Kaiser Permanente, California's largest healthcare provider, has reached a $49 million settlement with state prosecutors following allegations of illegal disposing of patient records, hazardous materials, and medical waste, including blood and body parts.
The settlement was announced by Attorney General Rob Bonta on Friday in a statement.
The settlement follows years of state investigation into Kaiser Permanente's waste disposal practices. Beginning in 2015, undercover state trash inspectors rifled through its hospitals' municipal dumpsters and found pharmaceutical drugs, syringes and vials containing bio-hazardous human blood and bodily fluids, and hazardous materials (batteries, aerosols, cleansers, sanitizers, electronic waste), at 16 different facilities, as the Mercury News reported. That’s a violation of the state’s Hazardous Waste Control Law and Medical Waste Management Act, which mandates these types of materials be collected into marked containers and disposed at licensed facilities.
Plus, the inspectors reportedly found over 10,000 paper records containing the medical information of more than 7,700 patients during these inspections — flouting laws that require customer and medical records be disposed of in a way that protects privacy like shredding or burning.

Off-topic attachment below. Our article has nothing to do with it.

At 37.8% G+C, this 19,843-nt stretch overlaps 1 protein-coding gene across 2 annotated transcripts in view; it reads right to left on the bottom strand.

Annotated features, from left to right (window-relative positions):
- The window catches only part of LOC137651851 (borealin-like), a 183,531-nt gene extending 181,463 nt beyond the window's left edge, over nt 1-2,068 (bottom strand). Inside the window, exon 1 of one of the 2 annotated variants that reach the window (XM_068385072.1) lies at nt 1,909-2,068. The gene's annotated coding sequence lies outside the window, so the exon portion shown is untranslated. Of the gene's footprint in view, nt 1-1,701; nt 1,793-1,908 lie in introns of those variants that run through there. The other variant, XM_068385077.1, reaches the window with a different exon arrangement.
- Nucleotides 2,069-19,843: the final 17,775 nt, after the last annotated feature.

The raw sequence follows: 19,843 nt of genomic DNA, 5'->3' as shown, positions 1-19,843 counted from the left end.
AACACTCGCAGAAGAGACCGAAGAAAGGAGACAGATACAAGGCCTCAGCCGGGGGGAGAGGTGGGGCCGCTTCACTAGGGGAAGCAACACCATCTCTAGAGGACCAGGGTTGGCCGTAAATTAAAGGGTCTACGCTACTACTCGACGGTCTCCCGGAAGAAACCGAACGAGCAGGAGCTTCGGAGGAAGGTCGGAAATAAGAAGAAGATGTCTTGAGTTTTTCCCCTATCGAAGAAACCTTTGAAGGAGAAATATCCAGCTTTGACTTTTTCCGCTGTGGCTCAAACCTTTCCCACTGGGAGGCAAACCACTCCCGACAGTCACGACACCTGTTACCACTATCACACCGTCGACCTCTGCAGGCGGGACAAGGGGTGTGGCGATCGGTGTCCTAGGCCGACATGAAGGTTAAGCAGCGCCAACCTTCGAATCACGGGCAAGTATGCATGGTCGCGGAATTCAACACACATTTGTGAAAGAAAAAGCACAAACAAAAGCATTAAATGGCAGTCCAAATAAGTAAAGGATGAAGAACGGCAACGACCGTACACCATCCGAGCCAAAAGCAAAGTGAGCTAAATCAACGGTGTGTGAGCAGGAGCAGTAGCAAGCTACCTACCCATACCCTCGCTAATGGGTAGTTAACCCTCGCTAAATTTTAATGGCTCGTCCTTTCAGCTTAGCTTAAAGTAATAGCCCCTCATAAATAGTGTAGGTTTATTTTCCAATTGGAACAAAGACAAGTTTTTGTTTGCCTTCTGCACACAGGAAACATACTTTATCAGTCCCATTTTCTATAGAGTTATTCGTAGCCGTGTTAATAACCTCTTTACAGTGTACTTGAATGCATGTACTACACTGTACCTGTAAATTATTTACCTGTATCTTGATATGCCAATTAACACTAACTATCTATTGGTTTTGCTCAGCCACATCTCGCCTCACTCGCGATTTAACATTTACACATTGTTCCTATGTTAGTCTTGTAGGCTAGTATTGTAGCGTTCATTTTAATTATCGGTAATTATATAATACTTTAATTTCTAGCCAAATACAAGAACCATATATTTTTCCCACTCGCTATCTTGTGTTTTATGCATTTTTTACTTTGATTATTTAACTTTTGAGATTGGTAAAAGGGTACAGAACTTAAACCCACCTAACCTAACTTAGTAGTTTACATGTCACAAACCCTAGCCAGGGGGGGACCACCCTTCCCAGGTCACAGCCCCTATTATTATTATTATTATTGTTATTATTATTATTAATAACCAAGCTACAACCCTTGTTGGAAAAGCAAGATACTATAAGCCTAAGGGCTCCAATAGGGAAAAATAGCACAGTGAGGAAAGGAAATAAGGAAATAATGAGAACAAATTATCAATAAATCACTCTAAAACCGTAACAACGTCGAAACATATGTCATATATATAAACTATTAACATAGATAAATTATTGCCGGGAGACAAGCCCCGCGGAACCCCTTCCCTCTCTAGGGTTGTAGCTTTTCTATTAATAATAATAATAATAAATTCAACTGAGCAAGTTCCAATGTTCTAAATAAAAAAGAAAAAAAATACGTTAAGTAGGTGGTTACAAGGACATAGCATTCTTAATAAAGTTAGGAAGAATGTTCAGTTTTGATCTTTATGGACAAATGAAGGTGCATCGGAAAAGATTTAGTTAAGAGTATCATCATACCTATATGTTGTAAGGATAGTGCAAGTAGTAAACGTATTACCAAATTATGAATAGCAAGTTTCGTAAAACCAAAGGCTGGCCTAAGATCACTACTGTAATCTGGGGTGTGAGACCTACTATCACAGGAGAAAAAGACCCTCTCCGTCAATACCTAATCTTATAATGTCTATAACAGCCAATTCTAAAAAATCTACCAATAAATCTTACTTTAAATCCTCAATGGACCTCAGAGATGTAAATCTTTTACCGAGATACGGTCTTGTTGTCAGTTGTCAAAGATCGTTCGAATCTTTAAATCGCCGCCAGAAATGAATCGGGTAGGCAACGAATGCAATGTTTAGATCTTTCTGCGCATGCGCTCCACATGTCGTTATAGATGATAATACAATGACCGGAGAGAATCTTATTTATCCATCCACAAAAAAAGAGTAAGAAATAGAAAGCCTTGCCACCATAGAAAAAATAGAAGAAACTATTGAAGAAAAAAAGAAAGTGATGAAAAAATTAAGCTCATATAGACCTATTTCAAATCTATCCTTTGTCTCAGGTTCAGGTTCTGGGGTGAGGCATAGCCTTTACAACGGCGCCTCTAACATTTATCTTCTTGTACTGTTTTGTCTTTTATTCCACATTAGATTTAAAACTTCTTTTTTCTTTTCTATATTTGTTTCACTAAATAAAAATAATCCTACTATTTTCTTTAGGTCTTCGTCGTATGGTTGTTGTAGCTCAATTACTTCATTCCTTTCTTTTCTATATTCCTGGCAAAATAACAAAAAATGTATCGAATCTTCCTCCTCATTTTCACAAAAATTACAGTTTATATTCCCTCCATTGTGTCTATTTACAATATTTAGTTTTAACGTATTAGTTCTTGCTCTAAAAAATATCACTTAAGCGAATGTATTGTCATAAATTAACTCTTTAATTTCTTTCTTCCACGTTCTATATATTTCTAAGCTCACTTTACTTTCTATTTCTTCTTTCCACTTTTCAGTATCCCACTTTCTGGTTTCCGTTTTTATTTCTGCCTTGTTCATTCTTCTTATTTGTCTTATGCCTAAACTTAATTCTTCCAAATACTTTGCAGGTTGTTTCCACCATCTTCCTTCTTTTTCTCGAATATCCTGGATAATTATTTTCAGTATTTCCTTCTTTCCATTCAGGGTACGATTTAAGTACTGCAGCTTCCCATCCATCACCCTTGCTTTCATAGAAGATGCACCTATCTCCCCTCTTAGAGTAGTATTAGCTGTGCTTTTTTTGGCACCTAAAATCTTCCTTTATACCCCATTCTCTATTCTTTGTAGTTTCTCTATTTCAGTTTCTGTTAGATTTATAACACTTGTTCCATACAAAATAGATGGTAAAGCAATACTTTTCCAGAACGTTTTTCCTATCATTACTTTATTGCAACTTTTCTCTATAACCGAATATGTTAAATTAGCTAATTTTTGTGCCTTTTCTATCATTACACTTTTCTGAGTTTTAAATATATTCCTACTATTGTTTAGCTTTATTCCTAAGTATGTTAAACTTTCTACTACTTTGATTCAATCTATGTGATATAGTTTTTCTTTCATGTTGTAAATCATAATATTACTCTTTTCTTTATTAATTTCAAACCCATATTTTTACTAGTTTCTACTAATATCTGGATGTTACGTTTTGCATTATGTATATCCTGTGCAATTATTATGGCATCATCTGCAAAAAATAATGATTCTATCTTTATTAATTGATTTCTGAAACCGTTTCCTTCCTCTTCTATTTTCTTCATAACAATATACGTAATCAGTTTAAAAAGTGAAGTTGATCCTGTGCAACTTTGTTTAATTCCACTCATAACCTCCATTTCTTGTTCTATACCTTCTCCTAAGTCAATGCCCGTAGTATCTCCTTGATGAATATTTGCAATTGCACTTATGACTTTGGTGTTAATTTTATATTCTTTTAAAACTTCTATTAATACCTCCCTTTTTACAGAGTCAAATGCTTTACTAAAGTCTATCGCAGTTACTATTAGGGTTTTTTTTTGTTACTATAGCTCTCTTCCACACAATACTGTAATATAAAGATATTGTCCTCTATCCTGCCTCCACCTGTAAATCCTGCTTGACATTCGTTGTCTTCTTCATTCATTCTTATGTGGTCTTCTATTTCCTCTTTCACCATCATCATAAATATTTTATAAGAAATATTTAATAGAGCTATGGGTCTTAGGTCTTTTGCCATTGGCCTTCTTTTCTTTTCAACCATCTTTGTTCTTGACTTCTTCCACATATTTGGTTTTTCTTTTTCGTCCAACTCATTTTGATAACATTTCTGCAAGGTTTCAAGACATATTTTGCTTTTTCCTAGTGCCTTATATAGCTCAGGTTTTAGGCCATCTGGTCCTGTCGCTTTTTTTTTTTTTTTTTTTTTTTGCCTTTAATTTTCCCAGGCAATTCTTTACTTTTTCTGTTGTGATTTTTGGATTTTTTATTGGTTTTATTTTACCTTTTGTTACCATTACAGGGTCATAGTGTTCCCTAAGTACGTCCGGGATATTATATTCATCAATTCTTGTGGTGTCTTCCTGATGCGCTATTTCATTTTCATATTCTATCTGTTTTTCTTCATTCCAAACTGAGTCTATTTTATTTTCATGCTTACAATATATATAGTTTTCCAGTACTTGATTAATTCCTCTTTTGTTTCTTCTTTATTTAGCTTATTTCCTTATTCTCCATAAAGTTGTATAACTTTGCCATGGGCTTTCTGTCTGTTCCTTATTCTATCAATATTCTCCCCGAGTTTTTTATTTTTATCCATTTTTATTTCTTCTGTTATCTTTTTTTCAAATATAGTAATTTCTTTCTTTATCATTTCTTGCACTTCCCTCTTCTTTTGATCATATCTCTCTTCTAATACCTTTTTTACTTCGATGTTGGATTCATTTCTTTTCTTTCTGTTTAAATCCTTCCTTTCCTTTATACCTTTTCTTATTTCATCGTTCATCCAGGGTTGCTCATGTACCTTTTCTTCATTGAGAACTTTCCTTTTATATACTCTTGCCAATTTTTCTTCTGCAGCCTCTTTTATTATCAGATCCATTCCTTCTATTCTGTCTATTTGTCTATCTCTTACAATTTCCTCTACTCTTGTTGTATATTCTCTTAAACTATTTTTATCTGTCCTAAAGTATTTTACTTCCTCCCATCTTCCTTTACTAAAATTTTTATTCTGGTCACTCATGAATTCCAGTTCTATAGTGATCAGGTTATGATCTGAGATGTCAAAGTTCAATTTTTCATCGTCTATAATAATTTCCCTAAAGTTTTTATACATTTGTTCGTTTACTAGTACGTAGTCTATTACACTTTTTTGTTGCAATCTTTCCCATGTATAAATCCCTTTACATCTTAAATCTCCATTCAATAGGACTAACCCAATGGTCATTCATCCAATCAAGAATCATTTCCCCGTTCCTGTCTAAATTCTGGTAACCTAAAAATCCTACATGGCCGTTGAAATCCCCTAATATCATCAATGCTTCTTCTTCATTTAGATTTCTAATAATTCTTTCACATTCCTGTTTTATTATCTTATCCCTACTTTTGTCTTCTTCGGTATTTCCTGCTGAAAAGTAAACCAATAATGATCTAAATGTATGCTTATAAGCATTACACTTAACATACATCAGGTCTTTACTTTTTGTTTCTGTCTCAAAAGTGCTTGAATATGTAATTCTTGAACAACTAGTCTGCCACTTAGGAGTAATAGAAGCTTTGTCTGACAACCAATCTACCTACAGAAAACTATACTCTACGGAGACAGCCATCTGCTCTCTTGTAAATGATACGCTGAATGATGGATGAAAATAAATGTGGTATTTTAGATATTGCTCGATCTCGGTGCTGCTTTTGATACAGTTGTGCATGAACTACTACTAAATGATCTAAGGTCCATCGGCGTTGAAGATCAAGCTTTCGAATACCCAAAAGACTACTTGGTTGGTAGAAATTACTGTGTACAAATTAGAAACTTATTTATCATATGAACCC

And as KTVU reported, state inspectors also said that they found “surgical body parts,” though it’s not clear which ones. Kaiser has reportedly denied that claim,
“As a health care provider, Kaiser should know that it has specific legal obligations to properly dispose of medical waste and safeguard patients’ medical information,” AG Bonta said in the press release. He also added that Kaiser agreed to the settlement and took immediate action to address the alleged violations.
According to Bonta, as part of the settlement, Kaiser Permanente will be required to retain an independent third-party auditor, approved by the Attorney General's Office and the district attorneys involved, for a period of five years. This auditor will apparently assess Kaiser's compliance with California laws related to the handling of hazardous and medical waste, as well as patient health information protection.
Kaiser, headquartered in Oakland, operates over 700 facilities statewide and provides healthcare to approximately 8.8 million Californians. Hope that their health insurance costs won’t go up to cover the payout.
Photo of Kaiser Permanente Vallejo Medical Center by Justin Sullivan/Getty Images.